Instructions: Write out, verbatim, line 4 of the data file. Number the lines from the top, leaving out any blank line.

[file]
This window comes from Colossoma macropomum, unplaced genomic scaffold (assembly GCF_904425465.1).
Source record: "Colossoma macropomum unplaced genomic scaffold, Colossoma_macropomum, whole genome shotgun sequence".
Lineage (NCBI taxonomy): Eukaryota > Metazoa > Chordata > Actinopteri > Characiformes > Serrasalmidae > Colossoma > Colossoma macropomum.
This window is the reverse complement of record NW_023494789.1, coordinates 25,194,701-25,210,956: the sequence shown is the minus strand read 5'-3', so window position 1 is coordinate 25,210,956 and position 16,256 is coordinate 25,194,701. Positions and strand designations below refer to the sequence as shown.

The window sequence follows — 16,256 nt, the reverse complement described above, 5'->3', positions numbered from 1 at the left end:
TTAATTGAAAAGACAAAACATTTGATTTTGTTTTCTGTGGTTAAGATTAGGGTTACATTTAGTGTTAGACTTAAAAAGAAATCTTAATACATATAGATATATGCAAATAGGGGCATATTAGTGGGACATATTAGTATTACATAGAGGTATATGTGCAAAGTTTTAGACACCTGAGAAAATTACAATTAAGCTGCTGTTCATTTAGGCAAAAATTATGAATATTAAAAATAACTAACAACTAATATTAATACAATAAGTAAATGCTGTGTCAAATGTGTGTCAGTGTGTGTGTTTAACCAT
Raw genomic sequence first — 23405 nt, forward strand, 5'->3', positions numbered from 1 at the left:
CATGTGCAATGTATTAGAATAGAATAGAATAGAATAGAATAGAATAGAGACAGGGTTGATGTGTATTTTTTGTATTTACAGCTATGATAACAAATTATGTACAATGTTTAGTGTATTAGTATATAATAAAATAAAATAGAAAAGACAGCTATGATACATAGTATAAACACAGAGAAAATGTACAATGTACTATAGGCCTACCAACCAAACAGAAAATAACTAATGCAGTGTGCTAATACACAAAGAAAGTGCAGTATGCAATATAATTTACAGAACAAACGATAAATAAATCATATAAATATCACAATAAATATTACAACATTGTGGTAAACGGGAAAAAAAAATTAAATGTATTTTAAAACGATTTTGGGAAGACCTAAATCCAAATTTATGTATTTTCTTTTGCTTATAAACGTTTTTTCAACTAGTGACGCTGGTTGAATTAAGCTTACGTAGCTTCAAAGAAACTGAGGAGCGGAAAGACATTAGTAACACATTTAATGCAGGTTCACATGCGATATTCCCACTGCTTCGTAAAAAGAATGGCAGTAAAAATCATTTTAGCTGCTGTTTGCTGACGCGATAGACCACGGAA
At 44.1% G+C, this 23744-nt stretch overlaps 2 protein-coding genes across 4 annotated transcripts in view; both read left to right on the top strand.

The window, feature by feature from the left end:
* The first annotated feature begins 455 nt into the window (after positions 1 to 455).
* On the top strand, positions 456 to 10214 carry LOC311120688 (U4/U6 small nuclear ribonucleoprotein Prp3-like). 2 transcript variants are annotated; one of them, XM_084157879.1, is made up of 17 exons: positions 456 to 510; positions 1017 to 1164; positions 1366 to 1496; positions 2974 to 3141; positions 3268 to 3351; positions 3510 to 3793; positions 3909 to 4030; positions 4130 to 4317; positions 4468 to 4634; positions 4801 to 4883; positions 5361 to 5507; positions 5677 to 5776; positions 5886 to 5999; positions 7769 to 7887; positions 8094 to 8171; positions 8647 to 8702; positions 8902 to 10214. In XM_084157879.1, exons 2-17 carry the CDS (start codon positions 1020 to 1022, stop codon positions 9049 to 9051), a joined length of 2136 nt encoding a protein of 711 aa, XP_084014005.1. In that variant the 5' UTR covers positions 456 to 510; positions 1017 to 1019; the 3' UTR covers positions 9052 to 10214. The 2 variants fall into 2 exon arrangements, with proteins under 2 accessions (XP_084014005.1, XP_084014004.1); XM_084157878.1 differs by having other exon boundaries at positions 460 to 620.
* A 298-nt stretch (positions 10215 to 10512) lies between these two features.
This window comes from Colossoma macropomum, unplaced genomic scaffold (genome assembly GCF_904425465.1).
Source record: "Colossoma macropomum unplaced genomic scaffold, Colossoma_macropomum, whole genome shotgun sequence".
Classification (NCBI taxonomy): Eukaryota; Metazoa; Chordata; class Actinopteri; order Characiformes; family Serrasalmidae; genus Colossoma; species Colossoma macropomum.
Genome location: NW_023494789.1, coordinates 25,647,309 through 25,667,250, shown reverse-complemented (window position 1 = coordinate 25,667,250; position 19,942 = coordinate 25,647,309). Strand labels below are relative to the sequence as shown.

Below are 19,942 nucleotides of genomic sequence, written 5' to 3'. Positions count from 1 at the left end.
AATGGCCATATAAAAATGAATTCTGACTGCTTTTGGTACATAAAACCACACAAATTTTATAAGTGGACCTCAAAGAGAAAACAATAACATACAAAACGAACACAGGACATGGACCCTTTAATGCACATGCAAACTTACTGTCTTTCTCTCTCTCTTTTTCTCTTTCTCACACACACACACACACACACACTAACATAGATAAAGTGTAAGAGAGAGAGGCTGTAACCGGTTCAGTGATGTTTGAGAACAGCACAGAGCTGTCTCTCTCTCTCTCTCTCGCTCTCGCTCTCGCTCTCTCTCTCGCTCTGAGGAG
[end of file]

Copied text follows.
This window is the reverse complement of record NW_023494789.1, coordinates 25,194,701-25,210,956: the sequence shown is the minus strand read 5'-3', so window position 1 is coordinate 25,210,956 and position 16,256 is coordinate 25,194,701. Positions and strand designations below refer to the sequence as shown.